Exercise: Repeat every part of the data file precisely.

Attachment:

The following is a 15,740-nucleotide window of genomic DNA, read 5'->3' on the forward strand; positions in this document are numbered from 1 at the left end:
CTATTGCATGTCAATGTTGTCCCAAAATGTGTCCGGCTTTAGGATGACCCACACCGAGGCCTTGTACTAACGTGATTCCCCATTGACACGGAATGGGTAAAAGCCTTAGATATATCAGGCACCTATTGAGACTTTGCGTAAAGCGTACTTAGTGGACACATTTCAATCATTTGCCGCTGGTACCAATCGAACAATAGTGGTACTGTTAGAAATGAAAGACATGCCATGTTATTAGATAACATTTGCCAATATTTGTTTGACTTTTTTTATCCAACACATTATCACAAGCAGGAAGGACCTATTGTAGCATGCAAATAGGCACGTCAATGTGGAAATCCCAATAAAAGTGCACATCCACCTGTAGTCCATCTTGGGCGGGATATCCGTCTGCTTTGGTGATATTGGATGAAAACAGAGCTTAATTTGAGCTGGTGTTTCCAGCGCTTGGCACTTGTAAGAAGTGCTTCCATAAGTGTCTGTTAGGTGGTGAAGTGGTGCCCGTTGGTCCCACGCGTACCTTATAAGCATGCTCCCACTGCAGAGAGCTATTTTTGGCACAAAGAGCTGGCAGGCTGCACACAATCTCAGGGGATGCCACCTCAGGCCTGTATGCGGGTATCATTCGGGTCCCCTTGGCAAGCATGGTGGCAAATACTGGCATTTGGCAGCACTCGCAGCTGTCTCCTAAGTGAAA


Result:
The following is a 15,740-nucleotide window of genomic DNA, read 5'->3' on the forward strand; positions in this document are numbered from 1 at the left end:
CTATTGCATGTCAATGTTGTCCCAAAATGTGTCCGGCTTTAGGATGACCCACACCGAGGCCTTGTACTAACGTGATTCCCCATTGACACGGAATGGGTAAAAGCCTTAGATATATCAGGCACCTATTGAGACTTTGCGTAAAGCGTACTTAGTGGACACATTTCAATCATTTGCCGCTGGTACCAATCGAACAATAGTGGTACTGTTAGAAATGAAAGACATGCCATGTTATTAGATAACATTTGCCAATATTTGTTTGACTTTTTTTATCCAACACATTATCACAAGCAGGAAGGACCTATTGTAGCATGCAAATAGGCACGTCAATGTGGAAATCCCAATAAAAGTGCACATCCACCTGTAGTCCATCTTGGGCGGGATATCCGTCTGCTTTGGTGATATTGGATGAAAACAGAGCTTAATTTGAGCTGGTGTTTCCAGCGCTTGGCACTTGTAAGAAGTGCTTCCATAAGTGTCTGTTAGGTGGTGAAGTGGTGCCCGTTGGTCCCACGCGTACCTTATAAGCATGCTCCCACTGCAGAGAGCTATTTTTGGCACAAAGAGCTGGCAGGCTGCACACAATCTCAGGGGATGCCACCTCAGGCCTGTATGCGGGTATCATTCGGGTCCCCTTGGCAAGCATGGTGGCAAATACTGGCATTTGGCAGCACTCGCAGCTGTCTCCTAAGTGAAA